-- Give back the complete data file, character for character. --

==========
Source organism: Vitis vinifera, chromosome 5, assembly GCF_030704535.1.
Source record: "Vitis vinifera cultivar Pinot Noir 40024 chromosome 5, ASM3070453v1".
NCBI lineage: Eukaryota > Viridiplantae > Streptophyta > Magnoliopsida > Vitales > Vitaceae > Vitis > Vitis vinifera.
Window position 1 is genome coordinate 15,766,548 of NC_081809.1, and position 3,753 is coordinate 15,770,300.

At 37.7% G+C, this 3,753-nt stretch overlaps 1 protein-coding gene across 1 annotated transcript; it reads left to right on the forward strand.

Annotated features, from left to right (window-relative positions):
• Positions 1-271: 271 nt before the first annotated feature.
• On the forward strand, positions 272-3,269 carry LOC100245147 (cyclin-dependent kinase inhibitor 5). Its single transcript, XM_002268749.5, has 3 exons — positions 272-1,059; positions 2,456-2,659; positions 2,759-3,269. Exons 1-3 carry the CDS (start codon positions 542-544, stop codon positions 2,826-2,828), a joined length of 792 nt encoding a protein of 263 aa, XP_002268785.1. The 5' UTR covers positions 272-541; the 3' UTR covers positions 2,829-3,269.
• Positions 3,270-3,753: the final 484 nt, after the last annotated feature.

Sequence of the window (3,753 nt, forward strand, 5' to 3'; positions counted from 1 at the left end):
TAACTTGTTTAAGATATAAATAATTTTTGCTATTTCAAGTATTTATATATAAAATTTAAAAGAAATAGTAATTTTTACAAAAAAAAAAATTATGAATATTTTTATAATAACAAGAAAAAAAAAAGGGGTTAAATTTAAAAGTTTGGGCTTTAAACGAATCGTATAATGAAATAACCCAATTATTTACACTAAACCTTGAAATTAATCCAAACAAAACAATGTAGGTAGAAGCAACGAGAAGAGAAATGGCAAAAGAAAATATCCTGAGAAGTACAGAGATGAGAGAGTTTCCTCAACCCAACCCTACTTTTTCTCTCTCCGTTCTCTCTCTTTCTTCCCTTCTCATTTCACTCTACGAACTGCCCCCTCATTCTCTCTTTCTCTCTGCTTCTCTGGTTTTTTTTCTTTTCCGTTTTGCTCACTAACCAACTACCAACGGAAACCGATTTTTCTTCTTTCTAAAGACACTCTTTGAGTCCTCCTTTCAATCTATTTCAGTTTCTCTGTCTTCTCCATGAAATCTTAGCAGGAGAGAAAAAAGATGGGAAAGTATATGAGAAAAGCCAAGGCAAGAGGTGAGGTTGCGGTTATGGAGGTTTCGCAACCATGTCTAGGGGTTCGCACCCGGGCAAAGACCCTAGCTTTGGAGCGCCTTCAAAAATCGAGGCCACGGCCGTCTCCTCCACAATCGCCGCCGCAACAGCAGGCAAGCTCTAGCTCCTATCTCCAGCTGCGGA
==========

Source organism: Vitis vinifera, chromosome 5, assembly GCF_030704535.1.
Source record: "Vitis vinifera cultivar Pinot Noir 40024 chromosome 5, ASM3070453v1".
NCBI lineage: Eukaryota > Viridiplantae > Streptophyta > Magnoliopsida > Vitales > Vitaceae > Vitis > Vitis vinifera.
Window position 1 is genome coordinate 15,766,548 of NC_081809.1, and position 3,753 is coordinate 15,770,300.

At 37.7% G+C, this 3,753-nt stretch overlaps 1 protein-coding gene across 1 annotated transcript; it reads left to right on the forward strand.

Annotated features, from left to right (window-relative positions):
• Positions 1-271: 271 nt before the first annotated feature.
• On the forward strand, positions 272-3,269 carry LOC100245147 (cyclin-dependent kinase inhibitor 5). Its single transcript, XM_002268749.5, has 3 exons — positions 272-1,059; positions 2,456-2,659; positions 2,759-3,269. Exons 1-3 carry the CDS (start codon positions 542-544, stop codon positions 2,826-2,828), a joined length of 792 nt encoding a protein of 263 aa, XP_002268785.1. The 5' UTR covers positions 272-541; the 3' UTR covers positions 2,829-3,269.
• Positions 3,270-3,753: the final 484 nt, after the last annotated feature.

Sequence of the window (3,753 nt, forward strand, 5' to 3'; positions counted from 1 at the left end):
TAACTTGTTTAAGATATAAATAATTTTTGCTATTTCAAGTATTTATATATAAAATTTAAAAGAAATAGTAATTTTTACAAAAAAAAAAATTATGAATATTTTTATAATAACAAGAAAAAAAAAAGGGGTTAAATTTAAAAGTTTGGGCTTTAAACGAATCGTATAATGAAATAACCCAATTATTTACACTAAACCTTGAAATTAATCCAAACAAAACAATGTAGGTAGAAGCAACGAGAAGAGAAATGGCAAAAGAAAATATCCTGAGAAGTACAGAGATGAGAGAGTTTCCTCAACCCAACCCTACTTTTTCTCTCTCCGTTCTCTCTCTTTCTTCCCTTCTCATTTCACTCTACGAACTGCCCCCTCATTCTCTCTTTCTCTCTGCTTCTCTGGTTTTTTTTCTTTTCCGTTTTGCTCACTAACCAACTACCAACGGAAACCGATTTTTCTTCTTTCTAAAGACACTCTTTGAGTCCTCCTTTCAATCTATTTCAGTTTCTCTGTCTTCTCCATGAAATCTTAGCAGGAGAGAAAAAAGATGGGAAAGTATATGAGAAAAGCCAAGGCAAGAGGTGAGGTTGCGGTTATGGAGGTTTCGCAACCATGTCTAGGGGTTCGCACCCGGGCAAAGACCCTAGCTTTGGAGCGCCTTCAAAAATCGAGGCCACGGCCGTCTCCTCCACAATCGCCGCCGCAACAGCAGGCAAGCTCTAGCTCCTATCTCCAGCTGCGGA